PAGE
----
Because he’s heartless, cold, and calculating.

Before the betrayal, on Saturday mornings they had enjoyed a sweet little ritual. Madison always baked the pumpkin-chocolate-chip muffins after her run; then Sam arrived and they would enjoy breakfast together before heading to downtown Seattle for a wander around Pike Place Market or a shopping trip. Sometimes they took in a ball game and then a romantic dinner out somewhere special.

We must have looked so in love. What a sham.

This evening, the muffins were a real stab in the heart for Madison. Sam played the game for so long and so well, she struggled for months afterward to distinguish truth from lies, real life from imagination. She even went down the “maybe it was my fault” route for a while, thinking somehow she deserved it. He overpowered her weakness with ease.

How close had she come to ending all the pain? She owed her life to God—He saved her from complete devastation. And eventually her eyes were opened to the truth and she knew the problem was all Sam. She wasn’t to blame for his cruelty back then. And here she was, his kidnapping victim in Jamaica.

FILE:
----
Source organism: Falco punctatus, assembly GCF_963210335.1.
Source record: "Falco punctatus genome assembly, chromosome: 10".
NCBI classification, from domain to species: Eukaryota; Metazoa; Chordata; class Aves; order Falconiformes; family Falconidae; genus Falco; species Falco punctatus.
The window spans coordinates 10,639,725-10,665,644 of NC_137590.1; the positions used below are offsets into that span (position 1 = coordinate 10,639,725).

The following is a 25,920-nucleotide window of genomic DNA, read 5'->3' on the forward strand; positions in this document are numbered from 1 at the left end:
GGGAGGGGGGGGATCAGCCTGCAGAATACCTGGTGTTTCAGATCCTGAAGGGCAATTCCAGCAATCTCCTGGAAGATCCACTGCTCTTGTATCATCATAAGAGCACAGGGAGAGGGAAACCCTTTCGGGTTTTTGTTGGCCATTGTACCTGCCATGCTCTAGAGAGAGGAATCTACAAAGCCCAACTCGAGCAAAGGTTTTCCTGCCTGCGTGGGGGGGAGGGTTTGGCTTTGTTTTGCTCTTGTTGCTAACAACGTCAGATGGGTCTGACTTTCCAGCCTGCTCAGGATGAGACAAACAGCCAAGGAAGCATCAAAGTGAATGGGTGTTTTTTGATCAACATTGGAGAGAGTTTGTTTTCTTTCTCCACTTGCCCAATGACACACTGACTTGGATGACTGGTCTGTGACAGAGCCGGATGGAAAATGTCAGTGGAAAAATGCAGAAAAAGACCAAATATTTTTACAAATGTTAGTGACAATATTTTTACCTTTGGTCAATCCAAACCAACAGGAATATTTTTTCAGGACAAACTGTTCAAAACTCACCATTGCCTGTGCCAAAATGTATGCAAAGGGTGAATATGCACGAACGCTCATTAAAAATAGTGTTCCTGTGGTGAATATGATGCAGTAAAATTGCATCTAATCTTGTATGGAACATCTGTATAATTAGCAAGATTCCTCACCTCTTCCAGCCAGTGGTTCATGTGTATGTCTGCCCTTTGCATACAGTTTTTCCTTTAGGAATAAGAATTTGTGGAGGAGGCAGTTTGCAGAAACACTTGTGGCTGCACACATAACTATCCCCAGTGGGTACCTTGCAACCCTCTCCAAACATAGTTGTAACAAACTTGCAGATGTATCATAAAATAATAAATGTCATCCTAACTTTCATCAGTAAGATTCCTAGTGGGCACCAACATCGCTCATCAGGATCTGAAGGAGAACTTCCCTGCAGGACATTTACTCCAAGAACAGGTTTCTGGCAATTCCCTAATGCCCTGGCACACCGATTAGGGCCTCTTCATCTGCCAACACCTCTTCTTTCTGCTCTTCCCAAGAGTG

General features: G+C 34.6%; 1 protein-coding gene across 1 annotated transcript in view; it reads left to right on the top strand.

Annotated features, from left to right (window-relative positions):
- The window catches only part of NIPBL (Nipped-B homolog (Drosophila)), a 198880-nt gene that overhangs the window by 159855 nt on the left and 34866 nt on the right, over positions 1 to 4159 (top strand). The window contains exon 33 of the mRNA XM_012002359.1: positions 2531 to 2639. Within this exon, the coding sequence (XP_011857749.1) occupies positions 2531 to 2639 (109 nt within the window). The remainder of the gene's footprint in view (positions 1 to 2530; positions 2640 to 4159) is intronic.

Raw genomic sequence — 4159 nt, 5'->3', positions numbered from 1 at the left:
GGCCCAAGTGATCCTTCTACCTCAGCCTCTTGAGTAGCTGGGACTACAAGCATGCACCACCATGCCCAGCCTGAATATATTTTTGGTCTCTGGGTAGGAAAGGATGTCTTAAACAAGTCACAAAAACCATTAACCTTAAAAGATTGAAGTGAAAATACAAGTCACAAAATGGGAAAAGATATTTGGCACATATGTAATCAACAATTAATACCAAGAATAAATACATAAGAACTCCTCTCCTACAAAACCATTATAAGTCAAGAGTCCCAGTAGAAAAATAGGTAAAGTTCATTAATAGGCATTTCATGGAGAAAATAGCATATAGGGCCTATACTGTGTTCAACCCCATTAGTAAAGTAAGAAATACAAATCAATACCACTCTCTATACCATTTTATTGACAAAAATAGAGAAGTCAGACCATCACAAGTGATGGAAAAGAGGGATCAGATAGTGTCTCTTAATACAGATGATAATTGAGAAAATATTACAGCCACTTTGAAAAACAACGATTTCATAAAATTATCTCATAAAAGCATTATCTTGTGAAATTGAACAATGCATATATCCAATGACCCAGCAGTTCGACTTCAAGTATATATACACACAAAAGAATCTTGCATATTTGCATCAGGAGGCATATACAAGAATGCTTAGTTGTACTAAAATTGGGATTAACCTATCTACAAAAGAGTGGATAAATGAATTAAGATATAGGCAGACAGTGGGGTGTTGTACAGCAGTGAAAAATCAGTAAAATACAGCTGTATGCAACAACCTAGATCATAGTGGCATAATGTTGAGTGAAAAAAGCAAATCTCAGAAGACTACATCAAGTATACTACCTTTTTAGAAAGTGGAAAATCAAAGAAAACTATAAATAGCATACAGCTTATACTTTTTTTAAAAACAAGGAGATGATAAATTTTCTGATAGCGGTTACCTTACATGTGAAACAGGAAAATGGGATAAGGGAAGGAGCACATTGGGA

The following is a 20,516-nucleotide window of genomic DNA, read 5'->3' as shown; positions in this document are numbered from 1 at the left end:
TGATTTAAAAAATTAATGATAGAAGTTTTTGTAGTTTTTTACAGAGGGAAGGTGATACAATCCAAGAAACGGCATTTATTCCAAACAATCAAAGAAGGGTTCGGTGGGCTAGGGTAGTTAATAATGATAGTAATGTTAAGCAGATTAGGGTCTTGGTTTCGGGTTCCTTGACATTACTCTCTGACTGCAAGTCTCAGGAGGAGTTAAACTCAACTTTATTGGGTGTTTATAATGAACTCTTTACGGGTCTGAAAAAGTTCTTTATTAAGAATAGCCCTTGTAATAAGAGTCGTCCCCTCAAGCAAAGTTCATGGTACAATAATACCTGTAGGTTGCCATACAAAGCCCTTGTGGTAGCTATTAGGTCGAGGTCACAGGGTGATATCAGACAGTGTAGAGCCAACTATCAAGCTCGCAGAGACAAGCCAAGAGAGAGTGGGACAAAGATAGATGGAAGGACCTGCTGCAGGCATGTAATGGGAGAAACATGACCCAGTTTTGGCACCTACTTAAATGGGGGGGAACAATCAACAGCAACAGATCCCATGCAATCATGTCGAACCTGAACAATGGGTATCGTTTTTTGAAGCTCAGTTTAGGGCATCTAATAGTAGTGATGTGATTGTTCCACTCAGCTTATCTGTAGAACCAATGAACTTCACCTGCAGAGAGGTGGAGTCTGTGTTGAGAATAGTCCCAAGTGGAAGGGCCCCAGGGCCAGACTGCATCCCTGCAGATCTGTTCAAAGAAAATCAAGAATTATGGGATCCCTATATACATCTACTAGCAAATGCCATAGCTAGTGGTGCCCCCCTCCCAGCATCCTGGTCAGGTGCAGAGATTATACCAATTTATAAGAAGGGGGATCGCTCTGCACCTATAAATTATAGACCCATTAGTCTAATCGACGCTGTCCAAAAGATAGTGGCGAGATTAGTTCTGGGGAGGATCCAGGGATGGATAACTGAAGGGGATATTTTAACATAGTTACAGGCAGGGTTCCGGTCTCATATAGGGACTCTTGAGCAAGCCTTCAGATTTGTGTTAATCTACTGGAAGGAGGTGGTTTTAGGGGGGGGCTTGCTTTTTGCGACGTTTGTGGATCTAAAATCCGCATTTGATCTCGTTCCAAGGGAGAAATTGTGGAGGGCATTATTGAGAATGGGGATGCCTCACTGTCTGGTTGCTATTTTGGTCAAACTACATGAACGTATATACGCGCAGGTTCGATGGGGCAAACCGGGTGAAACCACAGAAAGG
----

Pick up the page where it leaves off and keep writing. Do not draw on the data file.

But Sam doesn’t know the new, improved Madison. Now she had God on her side. Faith. Truth. Justice. Salvation. Hope. Love. True love. A family in Christ. The kidnapping wasn’t her fault. She might still have fears to work through, but she was not weak. She had a future worth fighting for. Maybe even a future with Luke.

Madison opened her eyes and checked outside again. The jeep was still parked at the side of their hut, so Sam must be inside. Probably scheming his next evil plan. She would have to take a chance that he either was engrossed in his work or had dozed off. Blue Eyes still hadn’t shifted positions, and from the way his head leaned back, he was asleep for sure.